Chase Manhattan Corp.'s announcement last week that it will slash its dividend and eliminate 5,000 jobs could signal impending cutbacks by other major banks, analysts believe.

The nation's second-largest bank said last week it would halve its dividend this quarter because it planned to set aside more than $650 million to bolster reserves for loans that may go bad. Most of the loans financed commercial real estate.But analysts said real estate is just one trouble spot for major banks as the economy deteriorates.

Among other concerns are the loans that helped finance the wave of corporate buyouts in the 1980s. As business slows at the companies acquired through these leveraged buyouts, the likelihood that the loans will be repaid in full diminishes, analysts say.

One industry source, who spoke on condition of anonymity, said Chase may be just the first among top banks to scale back. The source said Citibank, the nation's largest, and Chemical Banking Corp., No. 6, both could be forced to retrench due to low levels of reserves compared with potentially troubled loans.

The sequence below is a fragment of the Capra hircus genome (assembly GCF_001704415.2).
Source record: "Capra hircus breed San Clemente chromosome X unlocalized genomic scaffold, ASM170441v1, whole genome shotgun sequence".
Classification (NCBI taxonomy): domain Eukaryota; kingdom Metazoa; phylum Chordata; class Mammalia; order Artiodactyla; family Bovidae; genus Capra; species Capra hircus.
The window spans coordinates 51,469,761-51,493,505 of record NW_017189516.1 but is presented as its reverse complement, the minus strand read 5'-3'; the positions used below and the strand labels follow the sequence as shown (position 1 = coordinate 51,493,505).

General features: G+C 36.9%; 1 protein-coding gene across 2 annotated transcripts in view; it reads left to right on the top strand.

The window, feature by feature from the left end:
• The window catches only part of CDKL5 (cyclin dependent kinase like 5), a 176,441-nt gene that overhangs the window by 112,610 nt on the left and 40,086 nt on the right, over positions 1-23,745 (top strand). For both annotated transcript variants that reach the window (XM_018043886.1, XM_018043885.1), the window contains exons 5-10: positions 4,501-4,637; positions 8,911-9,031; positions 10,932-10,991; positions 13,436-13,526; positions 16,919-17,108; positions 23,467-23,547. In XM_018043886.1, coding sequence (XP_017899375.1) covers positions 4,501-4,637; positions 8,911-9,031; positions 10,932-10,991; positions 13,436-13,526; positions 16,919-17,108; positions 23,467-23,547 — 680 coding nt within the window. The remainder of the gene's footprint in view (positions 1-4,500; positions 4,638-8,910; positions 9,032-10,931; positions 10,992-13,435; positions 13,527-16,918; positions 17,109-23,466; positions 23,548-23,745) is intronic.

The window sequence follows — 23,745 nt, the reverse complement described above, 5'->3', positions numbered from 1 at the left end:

Other major banks "are going to watch closely to see whether the dividend cut hurts Chase's standing among the financial community" before considering following suit, said analyst Mark Lynch of Bear, Stearns & Co.

One major bank, Manufacturers Hanover Corp., issued a statement that it has every reason to believe its dividend will remain unchanged.

And it's not just the huge "money center" banks that are hurting. Some regional banks, particularly in New England, the Southeast and the Midwest, have been troubled for months. A stable history of dividend payments is a key reason investors put money in bank stocks.